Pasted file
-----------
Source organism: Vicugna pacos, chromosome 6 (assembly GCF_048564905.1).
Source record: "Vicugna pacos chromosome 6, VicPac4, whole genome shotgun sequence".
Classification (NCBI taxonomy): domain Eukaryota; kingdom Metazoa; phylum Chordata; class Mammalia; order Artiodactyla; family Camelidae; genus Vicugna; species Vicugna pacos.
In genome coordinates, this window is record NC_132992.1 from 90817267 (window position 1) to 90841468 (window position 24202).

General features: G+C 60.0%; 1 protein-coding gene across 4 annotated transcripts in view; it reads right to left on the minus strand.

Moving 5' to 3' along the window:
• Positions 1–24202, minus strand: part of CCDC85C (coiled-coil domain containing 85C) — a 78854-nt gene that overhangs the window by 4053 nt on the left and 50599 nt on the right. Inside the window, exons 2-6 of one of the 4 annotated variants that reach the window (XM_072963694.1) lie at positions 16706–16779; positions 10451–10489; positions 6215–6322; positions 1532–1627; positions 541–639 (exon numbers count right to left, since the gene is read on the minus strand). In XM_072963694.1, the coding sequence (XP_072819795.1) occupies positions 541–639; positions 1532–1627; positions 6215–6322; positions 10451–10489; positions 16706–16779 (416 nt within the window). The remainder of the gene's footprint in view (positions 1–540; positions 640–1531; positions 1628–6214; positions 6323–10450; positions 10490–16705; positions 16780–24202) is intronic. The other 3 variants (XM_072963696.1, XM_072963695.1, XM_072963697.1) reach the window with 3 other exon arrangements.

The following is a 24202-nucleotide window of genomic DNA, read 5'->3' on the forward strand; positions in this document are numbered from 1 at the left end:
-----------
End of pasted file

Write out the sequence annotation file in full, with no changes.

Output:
Source organism: Vicugna pacos, chromosome 6 (assembly GCF_048564905.1).
Source record: "Vicugna pacos chromosome 6, VicPac4, whole genome shotgun sequence".
Classification (NCBI taxonomy): domain Eukaryota; kingdom Metazoa; phylum Chordata; class Mammalia; order Artiodactyla; family Camelidae; genus Vicugna; species Vicugna pacos.
In genome coordinates, this window is record NC_132992.1 from 90817267 (window position 1) to 90841468 (window position 24202).

General features: G+C 60.0%; 1 protein-coding gene across 4 annotated transcripts in view; it reads right to left on the minus strand.

Moving 5' to 3' along the window:
• Positions 1–24202, minus strand: part of CCDC85C (coiled-coil domain containing 85C) — a 78854-nt gene that overhangs the window by 4053 nt on the left and 50599 nt on the right. Inside the window, exons 2-6 of one of the 4 annotated variants that reach the window (XM_072963694.1) lie at positions 16706–16779; positions 10451–10489; positions 6215–6322; positions 1532–1627; positions 541–639 (exon numbers count right to left, since the gene is read on the minus strand). In XM_072963694.1, the coding sequence (XP_072819795.1) occupies positions 541–639; positions 1532–1627; positions 6215–6322; positions 10451–10489; positions 16706–16779 (416 nt within the window). The remainder of the gene's footprint in view (positions 1–540; positions 640–1531; positions 1628–6214; positions 6323–10450; positions 10490–16705; positions 16780–24202) is intronic. The other 3 variants (XM_072963696.1, XM_072963695.1, XM_072963697.1) reach the window with 3 other exon arrangements.

The following is a 24202-nucleotide window of genomic DNA, read 5'->3' on the forward strand; positions in this document are numbered from 1 at the left end: